Overcoming obstacles with Optimism

I have an aunt who suffered from different side effects from brain surgery, but lived the rest of her life unhappily.  What has been key to keeping a positive attitude in your life? –Ryan Pape

Maybe there is something in some of us that make us more resilient than others?  Maybe there is something some are born with allowing them to be able to embrace challenges?  People often tease me my youngest will be my most trying child because of her strong personality.  I laugh and usually reply that I have a feeling she will be my easiest.  She doesn’t hide things.  She rarely backs away.  She is more like me when I was young.  Her attitude is “I shouldn’t?  Why?  Oh, it doesn’t seem that bad.  Give me my consequences.  Let’s get it over with.  I am going to do it anyway.”  We forge forward, and then we move on with no looking back and rarely with remorse.  My most humorous quotes are: “Well-behaved women seldom make history” and the old Irish blessing “May you be in Heaven a full half hour before the devil knows you are dead.”

          It has always been my intention to live life to the fullest.  I was once told you will regret more the things you don’t do than those you do.  As years pass, I look back with fondness and see a lot of truth in this lesson.  I have lived a full, rich and rewarding life.  Yes, I have stumbled along the way and have had to go around a few road blocks.  I am lucky I’ve always been ready to take on life.  I am thankful I’ve always had a spirit that is willing and able to embrace challenges.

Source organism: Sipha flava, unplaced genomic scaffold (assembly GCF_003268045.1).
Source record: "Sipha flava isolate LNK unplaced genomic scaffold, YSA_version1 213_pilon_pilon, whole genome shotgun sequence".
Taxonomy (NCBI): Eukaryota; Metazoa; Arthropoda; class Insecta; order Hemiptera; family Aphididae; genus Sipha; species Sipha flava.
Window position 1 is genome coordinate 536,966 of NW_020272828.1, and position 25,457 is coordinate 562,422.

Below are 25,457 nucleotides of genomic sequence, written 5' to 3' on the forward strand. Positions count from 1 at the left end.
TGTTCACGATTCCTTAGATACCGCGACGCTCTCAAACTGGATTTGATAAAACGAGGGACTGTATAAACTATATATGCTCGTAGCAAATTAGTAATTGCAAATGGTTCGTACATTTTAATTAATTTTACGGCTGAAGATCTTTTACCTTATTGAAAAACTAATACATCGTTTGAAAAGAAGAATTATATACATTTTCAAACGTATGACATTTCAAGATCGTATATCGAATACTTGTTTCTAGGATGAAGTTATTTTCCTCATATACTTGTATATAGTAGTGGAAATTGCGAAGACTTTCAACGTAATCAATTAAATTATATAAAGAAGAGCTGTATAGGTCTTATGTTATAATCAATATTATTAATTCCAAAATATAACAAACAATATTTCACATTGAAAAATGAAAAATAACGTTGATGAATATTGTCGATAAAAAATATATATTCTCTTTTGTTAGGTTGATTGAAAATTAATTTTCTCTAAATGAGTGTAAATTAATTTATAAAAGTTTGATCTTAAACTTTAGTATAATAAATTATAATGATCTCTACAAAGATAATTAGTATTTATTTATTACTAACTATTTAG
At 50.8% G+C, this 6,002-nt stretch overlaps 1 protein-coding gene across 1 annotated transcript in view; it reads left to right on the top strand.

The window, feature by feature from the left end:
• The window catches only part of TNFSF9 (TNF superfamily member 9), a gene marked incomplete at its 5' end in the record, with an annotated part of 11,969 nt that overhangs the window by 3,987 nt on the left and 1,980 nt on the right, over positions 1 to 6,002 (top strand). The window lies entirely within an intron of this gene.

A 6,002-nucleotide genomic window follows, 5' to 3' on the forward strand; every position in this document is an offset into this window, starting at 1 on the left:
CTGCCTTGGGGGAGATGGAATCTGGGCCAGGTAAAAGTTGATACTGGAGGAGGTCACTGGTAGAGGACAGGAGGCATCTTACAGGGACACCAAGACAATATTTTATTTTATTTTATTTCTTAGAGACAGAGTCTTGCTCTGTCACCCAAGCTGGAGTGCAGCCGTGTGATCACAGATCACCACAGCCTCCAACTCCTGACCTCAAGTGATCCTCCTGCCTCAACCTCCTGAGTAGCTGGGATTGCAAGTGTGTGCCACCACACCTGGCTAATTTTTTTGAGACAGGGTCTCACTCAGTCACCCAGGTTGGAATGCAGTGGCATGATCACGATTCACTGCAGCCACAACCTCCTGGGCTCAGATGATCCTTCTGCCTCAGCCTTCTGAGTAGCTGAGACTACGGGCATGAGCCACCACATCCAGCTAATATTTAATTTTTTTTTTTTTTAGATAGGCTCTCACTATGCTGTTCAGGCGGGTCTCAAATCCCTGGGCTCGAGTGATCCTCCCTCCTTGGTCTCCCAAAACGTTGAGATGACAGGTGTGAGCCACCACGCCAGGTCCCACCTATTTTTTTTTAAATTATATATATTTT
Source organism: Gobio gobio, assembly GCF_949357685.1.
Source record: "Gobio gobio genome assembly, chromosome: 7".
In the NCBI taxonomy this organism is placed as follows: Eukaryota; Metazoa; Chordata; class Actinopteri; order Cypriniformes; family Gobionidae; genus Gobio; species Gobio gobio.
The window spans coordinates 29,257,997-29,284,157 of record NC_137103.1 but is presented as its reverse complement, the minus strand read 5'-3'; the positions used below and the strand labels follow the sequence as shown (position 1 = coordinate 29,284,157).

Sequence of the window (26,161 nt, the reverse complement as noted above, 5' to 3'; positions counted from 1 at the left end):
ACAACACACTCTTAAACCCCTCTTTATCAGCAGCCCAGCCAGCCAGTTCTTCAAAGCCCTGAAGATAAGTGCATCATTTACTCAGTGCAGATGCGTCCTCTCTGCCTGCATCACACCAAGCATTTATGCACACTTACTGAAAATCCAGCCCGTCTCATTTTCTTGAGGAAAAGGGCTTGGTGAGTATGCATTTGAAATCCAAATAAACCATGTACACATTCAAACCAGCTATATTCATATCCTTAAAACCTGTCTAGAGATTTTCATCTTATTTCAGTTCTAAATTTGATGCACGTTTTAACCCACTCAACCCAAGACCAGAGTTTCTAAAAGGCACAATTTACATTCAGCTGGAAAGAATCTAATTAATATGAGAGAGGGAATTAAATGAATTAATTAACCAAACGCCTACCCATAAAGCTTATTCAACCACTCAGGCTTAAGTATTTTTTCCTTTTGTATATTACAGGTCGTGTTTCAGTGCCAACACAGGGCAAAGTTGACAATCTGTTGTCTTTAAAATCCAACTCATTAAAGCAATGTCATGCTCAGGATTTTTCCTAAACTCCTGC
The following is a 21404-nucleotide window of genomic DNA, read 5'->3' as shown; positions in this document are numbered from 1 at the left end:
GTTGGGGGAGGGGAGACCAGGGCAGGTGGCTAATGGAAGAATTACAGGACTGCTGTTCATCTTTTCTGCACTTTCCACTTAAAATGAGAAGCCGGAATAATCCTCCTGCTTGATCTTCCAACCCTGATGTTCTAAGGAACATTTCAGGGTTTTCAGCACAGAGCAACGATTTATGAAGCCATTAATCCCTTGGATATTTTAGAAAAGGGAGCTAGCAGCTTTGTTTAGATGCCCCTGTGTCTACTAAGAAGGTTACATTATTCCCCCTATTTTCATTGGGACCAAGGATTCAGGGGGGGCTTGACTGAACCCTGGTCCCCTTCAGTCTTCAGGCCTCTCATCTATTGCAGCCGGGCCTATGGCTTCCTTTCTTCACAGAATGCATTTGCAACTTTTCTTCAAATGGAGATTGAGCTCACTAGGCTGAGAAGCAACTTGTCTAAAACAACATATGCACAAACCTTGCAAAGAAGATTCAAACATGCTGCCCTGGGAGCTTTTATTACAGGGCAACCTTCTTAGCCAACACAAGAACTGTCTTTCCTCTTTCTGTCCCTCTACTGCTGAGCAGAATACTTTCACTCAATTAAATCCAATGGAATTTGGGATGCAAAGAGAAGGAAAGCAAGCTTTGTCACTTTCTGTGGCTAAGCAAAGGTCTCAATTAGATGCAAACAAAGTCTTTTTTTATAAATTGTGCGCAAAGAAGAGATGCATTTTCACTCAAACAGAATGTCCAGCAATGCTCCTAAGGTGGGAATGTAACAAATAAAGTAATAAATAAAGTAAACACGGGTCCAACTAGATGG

I saw a lot of people come and go while I was in the rehabilitation wing of the hospital.  It always made me sad when some people yelled at the physical and occupational therapists saying they did not want to have to get out of bed.  Getting out of bed was hard for all of us because of the challenges that had brought us in there.  It was painful for some and stressful for us all.  I knew getting up was the only path that would lead to my recovery.  After all, I was just relearning how to walk, learning how to use my hands and arms and learning how to pronounce words.  My thoughts in therapy: Really life?  That’s all you got?  Bring it on.  I will smile and readily accept this challenge.  Like the younger me and now my daughter, I wasn’t going to hide from this, and I definitely was not going to back away.  It was another opportunity to forge forward and embrace yet another challenge.

What message would you have for us as we leave college and enter the “real world?” – Joe F.

          Sometimes during class visits, I tell about the time I rode the trolley by a college in San Diego?  Did I tell your class about this Joe?  If not, and for anyone else who did not hear it, I was on this trolley with my young children when a bunch of college students all crammed in on their way to a game.  They were screaming, laughing, not being all that appropriate, having a blast and being oblivious that I was there with young kids.  I was irritated.  Then, I don’t know how or why it hit me so strongly, I had the realization these students were who I had been not so long ago.  Somehow I went from a recent college graduate, someone in the “real world”, to a wife and mom of two little girls, to losing my memories and my ability to do nearly everything alone all within such a short timeframe.